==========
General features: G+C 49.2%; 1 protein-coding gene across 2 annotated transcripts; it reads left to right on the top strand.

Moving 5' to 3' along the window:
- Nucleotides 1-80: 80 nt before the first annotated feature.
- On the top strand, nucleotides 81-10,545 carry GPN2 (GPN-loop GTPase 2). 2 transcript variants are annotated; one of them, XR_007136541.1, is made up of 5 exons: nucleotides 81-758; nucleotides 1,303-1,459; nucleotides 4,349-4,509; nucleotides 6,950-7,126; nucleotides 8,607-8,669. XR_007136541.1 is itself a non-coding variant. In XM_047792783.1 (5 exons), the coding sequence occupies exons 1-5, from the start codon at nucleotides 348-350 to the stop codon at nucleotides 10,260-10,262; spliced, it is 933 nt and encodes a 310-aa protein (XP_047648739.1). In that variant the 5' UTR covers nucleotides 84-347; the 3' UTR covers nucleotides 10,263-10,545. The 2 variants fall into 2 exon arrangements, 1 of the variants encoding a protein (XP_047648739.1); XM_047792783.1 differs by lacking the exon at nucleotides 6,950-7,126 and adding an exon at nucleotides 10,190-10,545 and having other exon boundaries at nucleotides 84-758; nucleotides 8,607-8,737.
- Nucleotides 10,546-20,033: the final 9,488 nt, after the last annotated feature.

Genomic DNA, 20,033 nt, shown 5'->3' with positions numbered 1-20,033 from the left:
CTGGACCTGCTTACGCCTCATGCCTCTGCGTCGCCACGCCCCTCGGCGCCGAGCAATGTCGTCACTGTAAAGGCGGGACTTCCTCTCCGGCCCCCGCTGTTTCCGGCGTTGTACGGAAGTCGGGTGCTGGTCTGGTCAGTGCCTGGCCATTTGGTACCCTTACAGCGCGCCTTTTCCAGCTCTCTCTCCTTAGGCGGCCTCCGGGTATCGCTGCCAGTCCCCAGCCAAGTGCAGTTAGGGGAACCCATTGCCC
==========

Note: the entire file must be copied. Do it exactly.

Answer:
General features: G+C 49.2%; 1 protein-coding gene across 2 annotated transcripts; it reads left to right on the top strand.

Moving 5' to 3' along the window:
- Nucleotides 1-80: 80 nt before the first annotated feature.
- On the top strand, nucleotides 81-10,545 carry GPN2 (GPN-loop GTPase 2). 2 transcript variants are annotated; one of them, XR_007136541.1, is made up of 5 exons: nucleotides 81-758; nucleotides 1,303-1,459; nucleotides 4,349-4,509; nucleotides 6,950-7,126; nucleotides 8,607-8,669. XR_007136541.1 is itself a non-coding variant. In XM_047792783.1 (5 exons), the coding sequence occupies exons 1-5, from the start codon at nucleotides 348-350 to the stop codon at nucleotides 10,260-10,262; spliced, it is 933 nt and encodes a 310-aa protein (XP_047648739.1). In that variant the 5' UTR covers nucleotides 84-347; the 3' UTR covers nucleotides 10,263-10,545. The 2 variants fall into 2 exon arrangements, 1 of the variants encoding a protein (XP_047648739.1); XM_047792783.1 differs by lacking the exon at nucleotides 6,950-7,126 and adding an exon at nucleotides 10,190-10,545 and having other exon boundaries at nucleotides 84-758; nucleotides 8,607-8,737.
- Nucleotides 10,546-20,033: the final 9,488 nt, after the last annotated feature.

Genomic DNA, 20,033 nt, shown 5'->3' with positions numbered 1-20,033 from the left:
CTGGACCTGCTTACGCCTCATGCCTCTGCGTCGCCACGCCCCTCGGCGCCGAGCAATGTCGTCACTGTAAAGGCGGGACTTCCTCTCCGGCCCCCGCTGTTTCCGGCGTTGTACGGAAGTCGGGTGCTGGTCTGGTCAGTGCCTGGCCATTTGGTACCCTTACAGCGCGCCTTTTCCAGCTCTCTCTCCTTAGGCGGCCTCCGGGTATCGCTGCCAGTCCCCAGCCAAGTGCAGTTAGGGGAACCCATTGCCC